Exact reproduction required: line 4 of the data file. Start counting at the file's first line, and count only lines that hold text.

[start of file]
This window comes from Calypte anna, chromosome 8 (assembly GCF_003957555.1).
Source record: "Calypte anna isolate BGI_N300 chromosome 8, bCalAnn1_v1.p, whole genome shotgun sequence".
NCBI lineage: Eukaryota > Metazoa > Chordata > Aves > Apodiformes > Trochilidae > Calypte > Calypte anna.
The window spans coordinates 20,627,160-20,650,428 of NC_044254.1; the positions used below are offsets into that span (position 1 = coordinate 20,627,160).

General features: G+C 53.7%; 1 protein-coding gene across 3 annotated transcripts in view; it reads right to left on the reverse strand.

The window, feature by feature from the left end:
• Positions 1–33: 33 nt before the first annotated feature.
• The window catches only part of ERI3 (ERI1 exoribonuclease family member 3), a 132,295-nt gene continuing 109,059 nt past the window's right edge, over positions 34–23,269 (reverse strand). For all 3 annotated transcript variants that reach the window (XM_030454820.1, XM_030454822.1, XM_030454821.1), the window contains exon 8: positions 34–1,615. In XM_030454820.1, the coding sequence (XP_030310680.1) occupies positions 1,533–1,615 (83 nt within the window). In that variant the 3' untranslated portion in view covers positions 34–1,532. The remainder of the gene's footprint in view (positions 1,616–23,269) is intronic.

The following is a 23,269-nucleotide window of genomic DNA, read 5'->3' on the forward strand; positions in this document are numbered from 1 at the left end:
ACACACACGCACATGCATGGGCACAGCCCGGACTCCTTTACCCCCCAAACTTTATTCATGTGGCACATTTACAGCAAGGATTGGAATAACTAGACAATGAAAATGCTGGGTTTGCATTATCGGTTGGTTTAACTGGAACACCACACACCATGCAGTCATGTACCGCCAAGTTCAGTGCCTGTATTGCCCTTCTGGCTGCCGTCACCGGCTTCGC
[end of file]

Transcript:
The window spans coordinates 20,627,160-20,650,428 of NC_044254.1; the positions used below are offsets into that span (position 1 = coordinate 20,627,160).